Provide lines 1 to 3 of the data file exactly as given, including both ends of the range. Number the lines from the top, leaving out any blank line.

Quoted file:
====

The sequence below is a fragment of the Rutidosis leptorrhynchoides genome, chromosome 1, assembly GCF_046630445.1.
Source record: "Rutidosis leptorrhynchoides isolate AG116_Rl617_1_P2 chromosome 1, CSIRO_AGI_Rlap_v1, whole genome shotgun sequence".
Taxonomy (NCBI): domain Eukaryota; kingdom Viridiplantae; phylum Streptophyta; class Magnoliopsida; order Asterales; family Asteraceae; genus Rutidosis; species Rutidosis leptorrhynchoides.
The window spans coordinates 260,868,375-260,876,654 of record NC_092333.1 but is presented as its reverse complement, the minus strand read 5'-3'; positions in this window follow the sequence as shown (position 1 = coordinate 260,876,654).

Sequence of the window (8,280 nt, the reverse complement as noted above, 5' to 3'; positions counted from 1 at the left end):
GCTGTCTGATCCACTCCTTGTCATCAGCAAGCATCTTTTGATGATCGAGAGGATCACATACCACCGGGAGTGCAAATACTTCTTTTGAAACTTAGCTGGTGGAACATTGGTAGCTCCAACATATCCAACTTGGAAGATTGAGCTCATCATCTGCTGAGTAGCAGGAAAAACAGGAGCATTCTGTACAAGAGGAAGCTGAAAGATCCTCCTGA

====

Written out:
The sequence below is a fragment of the Rutidosis leptorrhynchoides genome, chromosome 1, assembly GCF_046630445.1.
Source record: "Rutidosis leptorrhynchoides isolate AG116_Rl617_1_P2 chromosome 1, CSIRO_AGI_Rlap_v1, whole genome shotgun sequence".
Taxonomy (NCBI): domain Eukaryota; kingdom Viridiplantae; phylum Streptophyta; class Magnoliopsida; order Asterales; family Asteraceae; genus Rutidosis; species Rutidosis leptorrhynchoides.